| 6 July 2016
Neolithic livestock pens in Spain
Livestock enclosures dating back over 6,000 years to the Ancient Neolithic have previously been documented at other sites on Spain's Sierra de Cantabria, about 300 kilometres north-northeast of Madrid, and around 100 kilometres south of the Bay of Biscay. A new study by the same team looks at ancient activities inside these shelters during the Copper Age, about 5,000 years ago.
Ana Polo-Diaz, a researcher at the University of the Basque Country explains: "This is a piece of pioneering work in the studies on agro-pastoral communities on the Iberian Peninsula. We have evidence that the human groups that occupied San Cristobal during the Chacolithic used the shelter as a pen for goats and/or sheep and that this use, although repetitive throughout hundreds of years, was not ongoing but of a temporary nature linked to a seasonal exploitation of the rich natural resources available on the Sierra de Cantabria. We also know thanks to the microscopic study of the sediments that every now and again they used to burn the debris that had built up, probably to clean up the space that had been occupied and that this combustion process was carried out in line with some specific habits: they used to pile up the debris and on top of them pile up woody remains, perhaps to help to get the fire going before going on to burn the debris."
Analyses of micro-sediments and mineral remains of the skeleton of plants makes it possible to determine the grazing available around the shelter. Pollen reveals that a forest grew in the immediate surroundings of San Cristobal during the period, in which hazelnut trees predominated along with deciduous oaks, and grazing areas and farmland fairly close to the shelter.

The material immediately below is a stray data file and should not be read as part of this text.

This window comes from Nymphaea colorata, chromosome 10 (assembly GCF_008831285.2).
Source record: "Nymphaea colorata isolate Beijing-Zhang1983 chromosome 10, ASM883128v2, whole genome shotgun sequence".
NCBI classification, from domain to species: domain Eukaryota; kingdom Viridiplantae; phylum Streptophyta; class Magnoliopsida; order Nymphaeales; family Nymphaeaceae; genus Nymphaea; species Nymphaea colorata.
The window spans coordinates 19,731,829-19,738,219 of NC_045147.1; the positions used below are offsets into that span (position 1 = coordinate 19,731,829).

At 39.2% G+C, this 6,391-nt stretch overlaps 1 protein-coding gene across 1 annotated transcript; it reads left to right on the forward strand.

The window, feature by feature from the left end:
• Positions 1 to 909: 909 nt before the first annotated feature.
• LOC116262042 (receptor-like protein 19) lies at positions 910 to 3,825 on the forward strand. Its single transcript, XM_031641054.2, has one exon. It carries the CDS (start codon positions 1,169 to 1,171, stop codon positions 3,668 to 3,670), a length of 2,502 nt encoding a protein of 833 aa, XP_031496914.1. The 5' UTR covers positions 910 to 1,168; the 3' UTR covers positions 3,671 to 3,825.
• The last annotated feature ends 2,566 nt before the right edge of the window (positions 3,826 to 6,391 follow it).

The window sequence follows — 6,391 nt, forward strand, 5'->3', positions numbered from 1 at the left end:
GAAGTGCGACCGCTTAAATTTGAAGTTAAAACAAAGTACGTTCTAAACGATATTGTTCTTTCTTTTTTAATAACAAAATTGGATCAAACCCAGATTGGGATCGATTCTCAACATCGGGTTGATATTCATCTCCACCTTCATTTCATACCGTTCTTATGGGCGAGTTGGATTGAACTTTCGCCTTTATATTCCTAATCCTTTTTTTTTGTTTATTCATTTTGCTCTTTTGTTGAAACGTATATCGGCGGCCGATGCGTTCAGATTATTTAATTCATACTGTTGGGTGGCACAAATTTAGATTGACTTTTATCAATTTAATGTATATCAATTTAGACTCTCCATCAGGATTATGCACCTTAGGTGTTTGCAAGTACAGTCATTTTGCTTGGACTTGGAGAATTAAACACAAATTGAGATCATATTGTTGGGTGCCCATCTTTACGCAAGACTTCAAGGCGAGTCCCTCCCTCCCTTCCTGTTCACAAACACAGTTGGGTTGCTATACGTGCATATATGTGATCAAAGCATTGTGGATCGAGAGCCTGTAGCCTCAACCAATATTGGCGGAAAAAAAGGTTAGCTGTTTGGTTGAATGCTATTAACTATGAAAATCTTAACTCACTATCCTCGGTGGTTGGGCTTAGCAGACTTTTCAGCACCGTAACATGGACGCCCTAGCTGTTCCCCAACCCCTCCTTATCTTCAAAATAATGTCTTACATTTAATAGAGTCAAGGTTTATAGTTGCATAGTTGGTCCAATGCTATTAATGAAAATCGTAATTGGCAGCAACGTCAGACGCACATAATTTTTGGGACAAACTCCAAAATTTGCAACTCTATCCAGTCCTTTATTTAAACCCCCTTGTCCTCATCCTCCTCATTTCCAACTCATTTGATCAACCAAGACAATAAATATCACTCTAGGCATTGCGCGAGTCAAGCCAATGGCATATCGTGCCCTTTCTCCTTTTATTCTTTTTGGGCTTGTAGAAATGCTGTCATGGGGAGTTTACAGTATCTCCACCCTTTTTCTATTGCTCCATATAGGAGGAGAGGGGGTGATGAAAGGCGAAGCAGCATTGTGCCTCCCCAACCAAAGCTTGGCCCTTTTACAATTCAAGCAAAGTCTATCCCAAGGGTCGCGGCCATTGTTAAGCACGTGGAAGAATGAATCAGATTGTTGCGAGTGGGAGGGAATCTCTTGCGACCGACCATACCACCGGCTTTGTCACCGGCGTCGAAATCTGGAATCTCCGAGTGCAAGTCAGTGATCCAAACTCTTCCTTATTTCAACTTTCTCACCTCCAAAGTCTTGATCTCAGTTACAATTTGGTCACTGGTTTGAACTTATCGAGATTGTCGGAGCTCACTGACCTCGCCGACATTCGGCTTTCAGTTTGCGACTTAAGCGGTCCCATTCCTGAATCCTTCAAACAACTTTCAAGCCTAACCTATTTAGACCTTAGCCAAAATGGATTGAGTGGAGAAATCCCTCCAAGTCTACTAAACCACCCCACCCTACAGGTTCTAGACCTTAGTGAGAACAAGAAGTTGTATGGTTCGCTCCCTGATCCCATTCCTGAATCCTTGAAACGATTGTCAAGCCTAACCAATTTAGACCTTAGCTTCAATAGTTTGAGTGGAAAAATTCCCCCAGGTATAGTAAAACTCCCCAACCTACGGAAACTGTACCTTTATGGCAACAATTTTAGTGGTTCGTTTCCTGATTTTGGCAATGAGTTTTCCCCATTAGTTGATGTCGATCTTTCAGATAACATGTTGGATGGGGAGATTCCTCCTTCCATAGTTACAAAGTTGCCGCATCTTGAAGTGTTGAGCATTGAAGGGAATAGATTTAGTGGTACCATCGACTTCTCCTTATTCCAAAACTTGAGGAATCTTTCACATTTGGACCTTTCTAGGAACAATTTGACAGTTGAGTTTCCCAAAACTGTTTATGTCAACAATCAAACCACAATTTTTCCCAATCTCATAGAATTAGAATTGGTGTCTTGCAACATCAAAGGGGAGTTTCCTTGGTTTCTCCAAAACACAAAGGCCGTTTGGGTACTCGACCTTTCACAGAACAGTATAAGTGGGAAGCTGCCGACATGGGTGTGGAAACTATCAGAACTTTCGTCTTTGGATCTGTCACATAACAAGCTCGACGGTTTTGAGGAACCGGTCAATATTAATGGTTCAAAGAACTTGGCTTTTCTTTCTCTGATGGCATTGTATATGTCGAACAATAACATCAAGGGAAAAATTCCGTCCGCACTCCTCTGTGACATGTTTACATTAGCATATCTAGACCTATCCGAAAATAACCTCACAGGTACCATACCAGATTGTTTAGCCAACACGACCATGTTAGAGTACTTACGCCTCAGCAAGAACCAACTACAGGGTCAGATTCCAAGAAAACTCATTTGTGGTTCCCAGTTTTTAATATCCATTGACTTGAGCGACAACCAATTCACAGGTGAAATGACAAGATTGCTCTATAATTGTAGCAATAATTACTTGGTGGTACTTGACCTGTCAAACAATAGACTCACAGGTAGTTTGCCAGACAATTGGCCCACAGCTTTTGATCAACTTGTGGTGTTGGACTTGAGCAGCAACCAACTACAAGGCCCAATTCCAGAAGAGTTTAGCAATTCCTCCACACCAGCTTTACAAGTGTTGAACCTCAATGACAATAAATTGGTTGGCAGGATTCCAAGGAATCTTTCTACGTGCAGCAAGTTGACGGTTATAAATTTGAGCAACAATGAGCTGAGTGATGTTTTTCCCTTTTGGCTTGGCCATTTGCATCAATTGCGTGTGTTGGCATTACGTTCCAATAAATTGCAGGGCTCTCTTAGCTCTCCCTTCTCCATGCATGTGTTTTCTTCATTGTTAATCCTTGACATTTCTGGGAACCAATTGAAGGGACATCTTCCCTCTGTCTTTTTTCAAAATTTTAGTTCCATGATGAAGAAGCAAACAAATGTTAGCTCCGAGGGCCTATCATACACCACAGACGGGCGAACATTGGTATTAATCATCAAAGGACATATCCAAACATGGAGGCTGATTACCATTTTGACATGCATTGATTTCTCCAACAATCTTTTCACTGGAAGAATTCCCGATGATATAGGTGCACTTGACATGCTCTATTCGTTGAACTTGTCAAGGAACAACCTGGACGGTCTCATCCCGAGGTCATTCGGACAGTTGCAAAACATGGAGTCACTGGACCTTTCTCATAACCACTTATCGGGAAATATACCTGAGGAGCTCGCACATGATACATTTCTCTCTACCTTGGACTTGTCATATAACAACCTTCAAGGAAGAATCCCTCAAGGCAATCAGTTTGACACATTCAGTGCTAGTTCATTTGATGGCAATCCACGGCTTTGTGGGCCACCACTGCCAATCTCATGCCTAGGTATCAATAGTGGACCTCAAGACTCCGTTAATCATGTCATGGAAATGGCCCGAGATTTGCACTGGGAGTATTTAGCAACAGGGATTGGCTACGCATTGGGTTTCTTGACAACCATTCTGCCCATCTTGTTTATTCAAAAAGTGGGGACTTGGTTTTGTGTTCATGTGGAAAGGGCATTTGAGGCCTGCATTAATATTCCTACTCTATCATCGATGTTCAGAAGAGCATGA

Charcoal remains indicate a clear change in the selection of woody materials: during the oldest phase a predominance of pine followed by yew, in the latter phase increased use of species such as oak, holm oak, the rose family, and box.
Correlating data with that from neighbouring sites and the immediate area reveals that San Cristobal was part of a network of shelters and enclosures, and the people were very likely the same ones using the dolmens of the Rioja Alavesa region.
Edited from Popular Archaeology (9 June 2016)
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